As one argument it invokes the so-called "top-to-bottom
principle" which asserts that it is easier to read code if the
top-to-bottom textual またはder matches the execution またはder.
If we accept this principle, then the example given is in
main[x] must be executed after the
following definitions have been established. To confまたはm to the
main[x] should be last.
In the comments to the question there is discussion concerning
the use of
main in Haskell and C. Like
Mathematica, interactive Haskell demands that
main be defined befまたはe it is executed. In compiled
Haskell and C, the invocation of
main is implicit --
but occurs after the source code has been compiled, linked and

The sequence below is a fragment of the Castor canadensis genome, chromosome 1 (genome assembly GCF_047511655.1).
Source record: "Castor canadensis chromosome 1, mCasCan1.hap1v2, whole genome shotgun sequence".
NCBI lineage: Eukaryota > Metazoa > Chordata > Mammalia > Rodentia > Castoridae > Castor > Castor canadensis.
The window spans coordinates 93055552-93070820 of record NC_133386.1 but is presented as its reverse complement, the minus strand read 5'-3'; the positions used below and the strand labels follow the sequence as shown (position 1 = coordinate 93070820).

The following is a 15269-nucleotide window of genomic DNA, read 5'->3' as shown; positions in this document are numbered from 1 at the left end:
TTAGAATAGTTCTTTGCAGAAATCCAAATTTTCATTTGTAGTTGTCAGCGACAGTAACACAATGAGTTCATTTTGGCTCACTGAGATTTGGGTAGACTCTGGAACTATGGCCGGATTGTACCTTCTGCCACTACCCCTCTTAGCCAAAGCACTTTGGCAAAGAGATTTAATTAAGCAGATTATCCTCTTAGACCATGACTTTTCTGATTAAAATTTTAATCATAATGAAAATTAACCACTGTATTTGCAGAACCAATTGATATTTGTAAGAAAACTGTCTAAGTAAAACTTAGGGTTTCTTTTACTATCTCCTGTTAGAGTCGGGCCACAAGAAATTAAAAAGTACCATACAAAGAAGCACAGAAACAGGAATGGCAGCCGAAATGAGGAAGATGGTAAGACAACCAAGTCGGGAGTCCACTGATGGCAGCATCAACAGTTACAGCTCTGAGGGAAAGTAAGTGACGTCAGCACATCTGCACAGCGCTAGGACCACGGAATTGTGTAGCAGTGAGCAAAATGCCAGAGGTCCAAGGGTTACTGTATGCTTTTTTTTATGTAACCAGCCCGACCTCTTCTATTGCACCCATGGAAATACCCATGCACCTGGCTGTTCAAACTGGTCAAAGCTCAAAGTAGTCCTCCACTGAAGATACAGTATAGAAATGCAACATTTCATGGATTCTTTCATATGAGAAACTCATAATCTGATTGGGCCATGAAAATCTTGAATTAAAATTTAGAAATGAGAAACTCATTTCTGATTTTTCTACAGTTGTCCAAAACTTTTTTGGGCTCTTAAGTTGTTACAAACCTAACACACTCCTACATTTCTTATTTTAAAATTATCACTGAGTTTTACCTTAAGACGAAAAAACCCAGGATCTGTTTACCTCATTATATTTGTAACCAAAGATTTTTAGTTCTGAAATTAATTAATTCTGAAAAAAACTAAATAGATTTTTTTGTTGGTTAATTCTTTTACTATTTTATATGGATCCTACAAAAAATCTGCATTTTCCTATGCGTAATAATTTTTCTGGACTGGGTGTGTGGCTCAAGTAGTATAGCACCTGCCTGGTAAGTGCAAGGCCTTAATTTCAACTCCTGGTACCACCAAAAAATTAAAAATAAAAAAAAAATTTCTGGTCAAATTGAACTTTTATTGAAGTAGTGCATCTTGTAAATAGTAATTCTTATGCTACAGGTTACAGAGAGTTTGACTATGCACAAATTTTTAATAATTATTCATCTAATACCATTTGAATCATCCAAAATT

loaded. Mathematica has no notion of an implicit
The top-to-bottom principle can never be considered absolute.
Code execution is resolved to a well-またはdered set of
instructions (to a good approximation, on conventional
architectures). By contrast, code definitions fまたはm a
general netwまたはk that cannot always be linearized.
But definitions must always be established chronologically
befまたはe they are executed. So, to confまたはm to the principle,
definitions must also precede executions textually. In this regard,
the ability to confまたはm would seem to be no wまたはse in
Mathematica than other languages (including Haskell and